<img height="1" width="1" style="display:none" src="https://www.facebook.com/tr?id=280235315724709&amp;ev=PageView&amp;noscript=1">

Team Effectiveness

How to Create an Effective Team According to Google's Project Aristotle


Photo by Giammarco Boscaro on Unsplash

Trust is the foundational characteristic of great teams

"The whole is greater than the sum of its parts." - Aristotle

Google is one of many organizations where teams and collaborative work are critical to success. In their quest to continually improve employees and teams, Google has studied what makes great managers with Project Oxygen and now what makes great teams with Project Aristotle.

Teams are a big part of their culture, so Google undertook this research to understand teamwork, why teams fail, why teams succeed, and how to replicate the best elements for future teams. Their definition of a team is a highly interdependent group of employees who work together and need each other to complete their tasks. 

Dubbed Project Aristotle, the research had one goal: to define what makes a team at Google effective.

This project studied teams of all kinds—from 3 to 50 members, across the organization, throughout the world, and with varying levels of seniority. And the researchers found quite the surprise in their results: the team’s effectiveness isn’t tied to individual IQ or team size or any number of factors.

The factors that held significant importance for teams across the organization, on both qualitative and quantitative measures, center around how the team worked together.


The 5 behaviors of effective teams at Google were: psychological safety, dependability, structure and clarity, meaning, and impact.

  • Psychological Safety: How much risk team members perceive and what consequences they believe they may face when asking a question, suggesting a new idea, or owning up to a problem (in essence, the team members’ ability to trust others on the team)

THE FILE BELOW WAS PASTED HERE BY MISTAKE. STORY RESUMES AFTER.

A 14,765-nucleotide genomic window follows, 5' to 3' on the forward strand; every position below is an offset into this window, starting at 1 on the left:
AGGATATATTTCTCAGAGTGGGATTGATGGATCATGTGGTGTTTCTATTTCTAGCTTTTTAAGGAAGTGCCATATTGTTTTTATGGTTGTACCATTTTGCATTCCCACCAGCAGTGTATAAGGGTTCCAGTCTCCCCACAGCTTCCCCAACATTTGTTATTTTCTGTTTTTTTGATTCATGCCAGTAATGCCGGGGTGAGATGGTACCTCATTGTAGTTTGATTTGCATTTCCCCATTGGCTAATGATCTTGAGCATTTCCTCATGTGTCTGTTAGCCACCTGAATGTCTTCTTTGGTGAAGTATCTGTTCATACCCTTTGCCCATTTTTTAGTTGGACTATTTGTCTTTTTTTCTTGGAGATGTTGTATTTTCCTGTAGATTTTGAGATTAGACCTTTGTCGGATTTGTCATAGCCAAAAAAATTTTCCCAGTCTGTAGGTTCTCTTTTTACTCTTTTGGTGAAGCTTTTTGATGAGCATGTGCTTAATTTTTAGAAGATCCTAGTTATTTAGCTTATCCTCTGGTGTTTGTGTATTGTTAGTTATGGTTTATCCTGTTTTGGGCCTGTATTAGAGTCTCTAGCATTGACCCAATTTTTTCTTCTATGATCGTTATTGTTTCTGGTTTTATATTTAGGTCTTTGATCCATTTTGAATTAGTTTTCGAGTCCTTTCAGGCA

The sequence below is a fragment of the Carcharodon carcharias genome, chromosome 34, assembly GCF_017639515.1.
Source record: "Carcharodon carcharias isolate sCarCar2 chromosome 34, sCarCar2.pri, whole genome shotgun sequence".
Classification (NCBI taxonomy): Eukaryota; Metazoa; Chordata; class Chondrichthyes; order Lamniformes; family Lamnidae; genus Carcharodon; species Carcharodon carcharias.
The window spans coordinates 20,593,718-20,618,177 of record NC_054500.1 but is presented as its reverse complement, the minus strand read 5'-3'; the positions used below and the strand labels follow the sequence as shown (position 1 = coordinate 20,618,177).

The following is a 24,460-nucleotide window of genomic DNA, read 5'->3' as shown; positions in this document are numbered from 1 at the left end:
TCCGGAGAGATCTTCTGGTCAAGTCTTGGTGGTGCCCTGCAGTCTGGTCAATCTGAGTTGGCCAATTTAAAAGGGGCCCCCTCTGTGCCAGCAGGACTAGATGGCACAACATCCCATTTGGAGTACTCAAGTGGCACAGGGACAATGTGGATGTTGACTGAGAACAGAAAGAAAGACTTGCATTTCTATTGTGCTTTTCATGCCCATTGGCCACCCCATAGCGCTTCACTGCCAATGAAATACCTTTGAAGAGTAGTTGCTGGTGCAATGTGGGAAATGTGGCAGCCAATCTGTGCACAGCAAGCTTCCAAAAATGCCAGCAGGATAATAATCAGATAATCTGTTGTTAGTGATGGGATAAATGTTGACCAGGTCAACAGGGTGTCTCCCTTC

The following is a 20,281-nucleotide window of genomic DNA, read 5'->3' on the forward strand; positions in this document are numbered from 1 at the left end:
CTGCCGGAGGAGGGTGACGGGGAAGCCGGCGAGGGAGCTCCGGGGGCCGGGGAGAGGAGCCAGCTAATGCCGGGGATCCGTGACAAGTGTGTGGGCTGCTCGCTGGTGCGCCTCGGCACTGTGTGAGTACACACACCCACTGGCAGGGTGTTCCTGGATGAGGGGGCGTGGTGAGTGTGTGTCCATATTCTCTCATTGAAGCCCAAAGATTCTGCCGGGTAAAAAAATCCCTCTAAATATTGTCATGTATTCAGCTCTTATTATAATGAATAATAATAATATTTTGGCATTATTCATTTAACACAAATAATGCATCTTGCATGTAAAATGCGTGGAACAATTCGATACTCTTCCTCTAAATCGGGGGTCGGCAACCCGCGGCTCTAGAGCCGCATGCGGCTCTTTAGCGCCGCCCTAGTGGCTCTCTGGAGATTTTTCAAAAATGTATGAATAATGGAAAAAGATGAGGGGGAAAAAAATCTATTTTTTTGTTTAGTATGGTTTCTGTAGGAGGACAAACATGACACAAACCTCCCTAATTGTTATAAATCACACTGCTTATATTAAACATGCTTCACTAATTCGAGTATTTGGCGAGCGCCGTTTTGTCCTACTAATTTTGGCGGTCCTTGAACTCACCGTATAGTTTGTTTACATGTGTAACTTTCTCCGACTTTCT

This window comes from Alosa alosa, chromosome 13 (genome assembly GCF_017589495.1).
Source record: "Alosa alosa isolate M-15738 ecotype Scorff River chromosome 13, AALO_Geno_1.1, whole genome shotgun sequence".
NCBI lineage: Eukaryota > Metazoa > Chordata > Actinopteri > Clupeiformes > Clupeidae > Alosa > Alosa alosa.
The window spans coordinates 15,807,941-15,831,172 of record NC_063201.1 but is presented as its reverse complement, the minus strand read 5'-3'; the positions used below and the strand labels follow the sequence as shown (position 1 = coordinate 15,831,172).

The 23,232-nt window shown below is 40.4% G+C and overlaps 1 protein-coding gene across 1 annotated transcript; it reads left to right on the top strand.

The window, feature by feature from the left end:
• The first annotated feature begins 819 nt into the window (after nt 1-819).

• Dependability: Members are able to rely on each other to complete required tasks
  • Structure and clarity: Each individual on the team has a specific role, understands his or her long and short-term goals, and sees how it contributes to the team’s overall objectives
  • Meaning: Personal fulfillment derived from the person’s role or the team’s overall accomplishments
  • Impact: Members of the team feel their work is making a difference


These days, we’re all working on teams more and more. The work we do is complex and interconnected, making good teamwork skills even more important than ever. 

You may not have Google’s expert People Analytics team to analyze your teams, but we have a recommendation based on our years of experience in team effectiveness.

The Five Behaviors®: Team Development program is one way that you can build effective working relationships with team members in five foundational areas:

  • Trust: the ability of team members to be transparent and honest with one another, the foundation of teamwork
  • Conflict: the unfiltered, constructive debate of ideas, made possible by the vulnerability and trust established by the team
  • Commitment: buy-in, which is more easily achieved when all team members have offered ideas and opinions, then selected the best option to move forward
  • Accountability: a clear plan of action and division of roles, which allows team members to hold each other to the established standards
  • Results: driving ROI and business success, the final goal of teams is unlocked when team members intentionally engage in the other four behaviors


The similarities between Google’s findings and The Five Behaviors®: Team Development are clear. Teams need similar basics, no matter what they work on: trust, openness, and accountability.


"Remember, teamwork begins by building trust. And the only way to do that is to overcome our need for invulnerability.” – Patrick Lencioni

New Call-to-action

Tracy Puett

Tracy Puett is a past FlashPoint employee who's passionate about curriculum design, facilitation, and coaching.